PublicationsInsights on Current Policy Issues

  • May 16, 2017

    By Frank Vlossak

    On May 8, 2017, the Office of Management and Budget (OMB) issued a memorandum titled “Guidance for Section 2 of Executive Order 13783, titled ‘Promoting Energy Independence and Economic Growth’”. E.O. 13783 directs federal agencies to review, and potentially suspend, revise or repeal, existing regulations that “burden domestic energy production.”

     

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  • April 19, 2017

    By Frank Vlossak

    On April 13, the Environmental Protection Agency (EPA) published a notice in the Federal Register soliciting public comments “on regulations that may be appropriate for repeal, replacement, or modification.” The notice is part of the EPA’s efforts to implement the Executive Order titled “Enforcing the Regulatory Reform Agenda” (E.O. 13777), which was signed by President Trump on February 24, 2017. The deadline for submitting public comments is May 15, 2017. EPA offices will also be conducting public forums on regulatory reform over the next four weeks. The Executive Order establishes mechanisms intended to reduce regulations, including by implementing the President’s January 30, 2017 Executive Order (E.O. 13771) which calls for agencies to eliminate two regulations for each new regulation they promulgate.

     

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  • April 12, 2017

    By Frank Vlossak

    Congress enacted the “Congressional Review Act” (CRA) as part of the “Contract with America Advancement Act” (P.L. 104-121) in 1996 and it is codified at 5 U.S.C. 801-808. The CRA established an expedited process for Congress to repeal recently promulgated regulations through passage of joint resolutions signed into law by the President. As of April 7, the President has signed eleven CRA resolutions into law. The House and Senate have passed two more, which the President is expected to sign. Activity on CRA resolutions will begin to wind down as the statutory cut-off for action on resolutions to repeal final rules issued during the 114th Congress is expected to occur no later than early May.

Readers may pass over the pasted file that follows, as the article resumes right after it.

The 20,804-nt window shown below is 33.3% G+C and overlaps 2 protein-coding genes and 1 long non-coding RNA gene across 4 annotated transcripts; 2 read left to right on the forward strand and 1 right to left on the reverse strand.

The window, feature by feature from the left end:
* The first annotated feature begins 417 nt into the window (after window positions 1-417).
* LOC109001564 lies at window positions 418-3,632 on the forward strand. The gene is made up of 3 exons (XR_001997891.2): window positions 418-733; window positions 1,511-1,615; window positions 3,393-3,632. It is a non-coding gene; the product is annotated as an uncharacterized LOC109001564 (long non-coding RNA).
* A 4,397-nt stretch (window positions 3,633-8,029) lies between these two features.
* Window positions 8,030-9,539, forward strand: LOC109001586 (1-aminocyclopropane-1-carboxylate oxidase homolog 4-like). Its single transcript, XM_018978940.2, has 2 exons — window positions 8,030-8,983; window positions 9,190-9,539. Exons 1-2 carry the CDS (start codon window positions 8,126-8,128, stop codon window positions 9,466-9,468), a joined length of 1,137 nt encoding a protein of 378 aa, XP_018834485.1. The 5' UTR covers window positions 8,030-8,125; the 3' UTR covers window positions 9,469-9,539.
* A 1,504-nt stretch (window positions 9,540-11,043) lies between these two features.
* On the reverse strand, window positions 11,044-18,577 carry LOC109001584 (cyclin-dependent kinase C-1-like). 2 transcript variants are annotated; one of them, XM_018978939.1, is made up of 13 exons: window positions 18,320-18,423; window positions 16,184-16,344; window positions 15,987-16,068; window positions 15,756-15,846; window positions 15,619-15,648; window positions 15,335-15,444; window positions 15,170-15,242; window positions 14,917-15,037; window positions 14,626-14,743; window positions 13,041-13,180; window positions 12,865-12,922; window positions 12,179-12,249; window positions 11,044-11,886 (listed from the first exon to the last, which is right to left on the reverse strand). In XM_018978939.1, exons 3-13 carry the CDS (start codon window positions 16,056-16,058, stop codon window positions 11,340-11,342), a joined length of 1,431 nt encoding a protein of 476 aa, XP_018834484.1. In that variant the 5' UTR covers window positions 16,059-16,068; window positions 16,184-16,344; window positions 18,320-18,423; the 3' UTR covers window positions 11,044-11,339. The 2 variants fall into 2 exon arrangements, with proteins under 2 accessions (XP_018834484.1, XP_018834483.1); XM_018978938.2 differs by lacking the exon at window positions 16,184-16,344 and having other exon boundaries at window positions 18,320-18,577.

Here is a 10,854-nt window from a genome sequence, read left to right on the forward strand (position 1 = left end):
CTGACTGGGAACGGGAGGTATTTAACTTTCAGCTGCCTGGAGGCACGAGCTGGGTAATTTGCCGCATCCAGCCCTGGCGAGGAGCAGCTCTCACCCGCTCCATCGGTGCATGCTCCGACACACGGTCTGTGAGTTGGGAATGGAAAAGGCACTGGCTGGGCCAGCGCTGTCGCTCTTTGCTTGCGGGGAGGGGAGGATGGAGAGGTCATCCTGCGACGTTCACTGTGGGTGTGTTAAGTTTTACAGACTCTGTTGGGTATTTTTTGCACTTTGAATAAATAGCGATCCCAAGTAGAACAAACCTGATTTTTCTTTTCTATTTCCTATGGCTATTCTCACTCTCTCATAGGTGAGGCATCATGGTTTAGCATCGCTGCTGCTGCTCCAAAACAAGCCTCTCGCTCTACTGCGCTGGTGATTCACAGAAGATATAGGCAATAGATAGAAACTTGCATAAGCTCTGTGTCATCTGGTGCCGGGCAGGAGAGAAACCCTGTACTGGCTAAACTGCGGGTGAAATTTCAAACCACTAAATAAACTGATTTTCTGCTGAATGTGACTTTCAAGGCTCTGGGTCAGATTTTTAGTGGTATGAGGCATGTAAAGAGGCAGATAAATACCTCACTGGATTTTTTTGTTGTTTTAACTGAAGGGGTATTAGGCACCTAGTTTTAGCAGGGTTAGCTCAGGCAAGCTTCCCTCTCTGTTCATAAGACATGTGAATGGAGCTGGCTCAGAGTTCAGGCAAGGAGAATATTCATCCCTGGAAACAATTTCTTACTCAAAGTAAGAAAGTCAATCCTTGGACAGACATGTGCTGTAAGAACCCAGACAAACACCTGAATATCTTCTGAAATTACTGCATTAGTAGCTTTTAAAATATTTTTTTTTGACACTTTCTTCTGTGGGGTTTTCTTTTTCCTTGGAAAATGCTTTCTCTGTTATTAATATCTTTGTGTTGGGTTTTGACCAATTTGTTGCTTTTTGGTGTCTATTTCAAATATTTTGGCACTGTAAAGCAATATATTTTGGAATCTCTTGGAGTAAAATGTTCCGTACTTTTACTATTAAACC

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W&J Publications

Insights on Current Policy Issues

On Tuesday, April 8, 2014, David Franasiak gave a presentation at the meeting of the International Stock Exchange Executives Emeriti, Inc. (ISEEE) and ISEEE Capital Markets Development Workshop as part of a panel discussion on “Recent Regulatory Actions and Proposals Affecting the Exchanges and Capital Markets and the Issues Raised”. 
 

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By David E. Franasiak, Joel Oswald, Eric Robins and Rebecca Konst.

With the enactment of the Dodd-Frank Act in 2010, the responsibilities of the Securities and Exchange Commission (SEC) have grown. New or expanded areas of SEC regulatory authority include the regulation of securities-based swaps, increased corporate governance and disclosure requirements, registration of certain private funds, registration of municipal financial advisers and swap advisers, the Volcker Rule prohibitions, additional regulations for credit rating agencies, and securitization requirements. The SEC’s Fiscal Year 2015 budget request is $1.7 billion, an increase of 26 percent from the FY 2014 enacted amount of $1.35 billion. The SEC budget, which is appropriated to the SEC by Congress, is entirely funded through the collection of securities transaction (options and equity transaction) fees, known as Section 31 fees.  The Section 31 fee fluctuates, reflecting the combination of changes in dollar volume trading and the SEC funding levels as set by Congress through annual appropriations bills. 

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By George Olsen.